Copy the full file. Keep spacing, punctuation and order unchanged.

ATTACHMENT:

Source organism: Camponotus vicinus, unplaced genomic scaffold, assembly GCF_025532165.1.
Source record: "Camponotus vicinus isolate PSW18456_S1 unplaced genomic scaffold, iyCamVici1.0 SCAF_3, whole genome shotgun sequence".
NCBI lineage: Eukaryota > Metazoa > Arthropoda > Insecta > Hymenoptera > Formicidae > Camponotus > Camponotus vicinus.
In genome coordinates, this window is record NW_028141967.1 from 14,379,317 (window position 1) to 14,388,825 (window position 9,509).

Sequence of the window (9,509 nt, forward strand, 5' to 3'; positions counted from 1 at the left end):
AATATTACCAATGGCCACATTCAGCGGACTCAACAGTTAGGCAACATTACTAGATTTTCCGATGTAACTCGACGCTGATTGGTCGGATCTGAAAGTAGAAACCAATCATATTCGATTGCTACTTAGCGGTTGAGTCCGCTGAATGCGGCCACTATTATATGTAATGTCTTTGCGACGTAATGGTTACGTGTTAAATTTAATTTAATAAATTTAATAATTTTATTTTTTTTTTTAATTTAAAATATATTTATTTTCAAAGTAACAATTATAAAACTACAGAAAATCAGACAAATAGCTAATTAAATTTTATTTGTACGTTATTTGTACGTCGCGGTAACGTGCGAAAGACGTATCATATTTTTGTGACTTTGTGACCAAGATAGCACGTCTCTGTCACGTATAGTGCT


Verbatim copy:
Source organism: Camponotus vicinus, unplaced genomic scaffold, assembly GCF_025532165.1.
Source record: "Camponotus vicinus isolate PSW18456_S1 unplaced genomic scaffold, iyCamVici1.0 SCAF_3, whole genome shotgun sequence".
NCBI lineage: Eukaryota > Metazoa > Arthropoda > Insecta > Hymenoptera > Formicidae > Camponotus > Camponotus vicinus.
In genome coordinates, this window is record NW_028141967.1 from 14,379,317 (window position 1) to 14,388,825 (window position 9,509).

Sequence of the window (9,509 nt, forward strand, 5' to 3'; positions counted from 1 at the left end):
AATATTACCAATGGCCACATTCAGCGGACTCAACAGTTAGGCAACATTACTAGATTTTCCGATGTAACTCGACGCTGATTGGTCGGATCTGAAAGTAGAAACCAATCATATTCGATTGCTACTTAGCGGTTGAGTCCGCTGAATGCGGCCACTATTATATGTAATGTCTTTGCGACGTAATGGTTACGTGTTAAATTTAATTTAATAAATTTAATAATTTTATTTTTTTTTTTAATTTAAAATATATTTATTTTCAAAGTAACAATTATAAAACTACAGAAAATCAGACAAATAGCTAATTAAATTTTATTTGTACGTTATTTGTACGTCGCGGTAACGTGCGAAAGACGTATCATATTTTTGTGACTTTGTGACCAAGATAGCACGTCTCTGTCACGTATAGTGCT